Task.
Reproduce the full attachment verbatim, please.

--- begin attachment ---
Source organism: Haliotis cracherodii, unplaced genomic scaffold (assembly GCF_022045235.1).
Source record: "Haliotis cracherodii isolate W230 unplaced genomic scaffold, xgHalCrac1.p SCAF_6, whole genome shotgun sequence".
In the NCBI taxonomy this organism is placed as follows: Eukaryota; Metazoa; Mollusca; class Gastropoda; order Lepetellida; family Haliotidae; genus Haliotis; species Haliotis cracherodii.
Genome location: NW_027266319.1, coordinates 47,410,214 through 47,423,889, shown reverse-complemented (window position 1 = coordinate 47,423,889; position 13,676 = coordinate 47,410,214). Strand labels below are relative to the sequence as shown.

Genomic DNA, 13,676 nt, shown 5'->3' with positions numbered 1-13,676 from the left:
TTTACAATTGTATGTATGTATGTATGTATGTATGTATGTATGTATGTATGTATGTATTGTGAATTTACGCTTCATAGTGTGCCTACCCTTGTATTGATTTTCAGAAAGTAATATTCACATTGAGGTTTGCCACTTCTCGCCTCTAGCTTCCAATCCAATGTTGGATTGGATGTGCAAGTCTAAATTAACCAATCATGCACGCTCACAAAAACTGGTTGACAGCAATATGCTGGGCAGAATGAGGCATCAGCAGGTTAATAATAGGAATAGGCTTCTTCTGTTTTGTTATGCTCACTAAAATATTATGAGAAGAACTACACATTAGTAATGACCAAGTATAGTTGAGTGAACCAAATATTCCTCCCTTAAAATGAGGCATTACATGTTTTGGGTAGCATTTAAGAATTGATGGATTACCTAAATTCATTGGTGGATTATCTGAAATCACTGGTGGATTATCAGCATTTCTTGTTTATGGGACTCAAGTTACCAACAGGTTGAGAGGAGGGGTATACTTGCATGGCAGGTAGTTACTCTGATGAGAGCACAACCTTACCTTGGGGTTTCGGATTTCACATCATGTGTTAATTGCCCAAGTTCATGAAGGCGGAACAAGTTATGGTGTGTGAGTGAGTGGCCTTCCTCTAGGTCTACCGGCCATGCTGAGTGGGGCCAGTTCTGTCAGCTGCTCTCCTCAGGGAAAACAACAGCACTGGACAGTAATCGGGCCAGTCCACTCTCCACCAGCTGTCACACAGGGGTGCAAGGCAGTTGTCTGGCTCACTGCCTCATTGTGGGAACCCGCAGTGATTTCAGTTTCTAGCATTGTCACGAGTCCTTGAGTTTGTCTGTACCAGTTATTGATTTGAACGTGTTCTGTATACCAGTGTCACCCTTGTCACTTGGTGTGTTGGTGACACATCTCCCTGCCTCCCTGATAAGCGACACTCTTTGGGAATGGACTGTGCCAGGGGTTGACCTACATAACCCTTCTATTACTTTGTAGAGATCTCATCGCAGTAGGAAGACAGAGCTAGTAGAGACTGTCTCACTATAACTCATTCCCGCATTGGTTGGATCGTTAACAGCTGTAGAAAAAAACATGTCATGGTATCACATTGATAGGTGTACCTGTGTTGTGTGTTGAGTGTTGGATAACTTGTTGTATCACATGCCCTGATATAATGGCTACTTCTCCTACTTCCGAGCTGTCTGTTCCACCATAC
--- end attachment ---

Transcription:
Source organism: Haliotis cracherodii, unplaced genomic scaffold (assembly GCF_022045235.1).
Source record: "Haliotis cracherodii isolate W230 unplaced genomic scaffold, xgHalCrac1.p SCAF_6, whole genome shotgun sequence".
In the NCBI taxonomy this organism is placed as follows: Eukaryota; Metazoa; Mollusca; class Gastropoda; order Lepetellida; family Haliotidae; genus Haliotis; species Haliotis cracherodii.
Genome location: NW_027266319.1, coordinates 47,410,214 through 47,423,889, shown reverse-complemented (window position 1 = coordinate 47,423,889; position 13,676 = coordinate 47,410,214). Strand labels below are relative to the sequence as shown.

Genomic DNA, 13,676 nt, shown 5'->3' with positions numbered 1-13,676 from the left:
TTTACAATTGTATGTATGTATGTATGTATGTATGTATGTATGTATGTATGTATGTATTGTGAATTTACGCTTCATAGTGTGCCTACCCTTGTATTGATTTTCAGAAAGTAATATTCACATTGAGGTTTGCCACTTCTCGCCTCTAGCTTCCAATCCAATGTTGGATTGGATGTGCAAGTCTAAATTAACCAATCATGCACGCTCACAAAAACTGGTTGACAGCAATATGCTGGGCAGAATGAGGCATCAGCAGGTTAATAATAGGAATAGGCTTCTTCTGTTTTGTTATGCTCACTAAAATATTATGAGAAGAACTACACATTAGTAATGACCAAGTATAGTTGAGTGAACCAAATATTCCTCCCTTAAAATGAGGCATTACATGTTTTGGGTAGCATTTAAGAATTGATGGATTACCTAAATTCATTGGTGGATTATCTGAAATCACTGGTGGATTATCAGCATTTCTTGTTTATGGGACTCAAGTTACCAACAGGTTGAGAGGAGGGGTATACTTGCATGGCAGGTAGTTACTCTGATGAGAGCACAACCTTACCTTGGGGTTTCGGATTTCACATCATGTGTTAATTGCCCAAGTTCATGAAGGCGGAACAAGTTATGGTGTGTGAGTGAGTGGCCTTCCTCTAGGTCTACCGGCCATGCTGAGTGGGGCCAGTTCTGTCAGCTGCTCTCCTCAGGGAAAACAACAGCACTGGACAGTAATCGGGCCAGTCCACTCTCCACCAGCTGTCACACAGGGGTGCAAGGCAGTTGTCTGGCTCACTGCCTCATTGTGGGAACCCGCAGTGATTTCAGTTTCTAGCATTGTCACGAGTCCTTGAGTTTGTCTGTACCAGTTATTGATTTGAACGTGTTCTGTATACCAGTGTCACCCTTGTCACTTGGTGTGTTGGTGACACATCTCCCTGCCTCCCTGATAAGCGACACTCTTTGGGAATGGACTGTGCCAGGGGTTGACCTACATAACCCTTCTATTACTTTGTAGAGATCTCATCGCAGTAGGAAGACAGAGCTAGTAGAGACTGTCTCACTATAACTCATTCCCGCATTGGTTGGATCGTTAACAGCTGTAGAAAAAAACATGTCATGGTATCACATTGATAGGTGTACCTGTGTTGTGTGTTGAGTGTTGGATAACTTGTTGTATCACATGCCCTGATATAATGGCTACTTCTCCTACTTCCGAGCTGTCTGTTCCACCATAC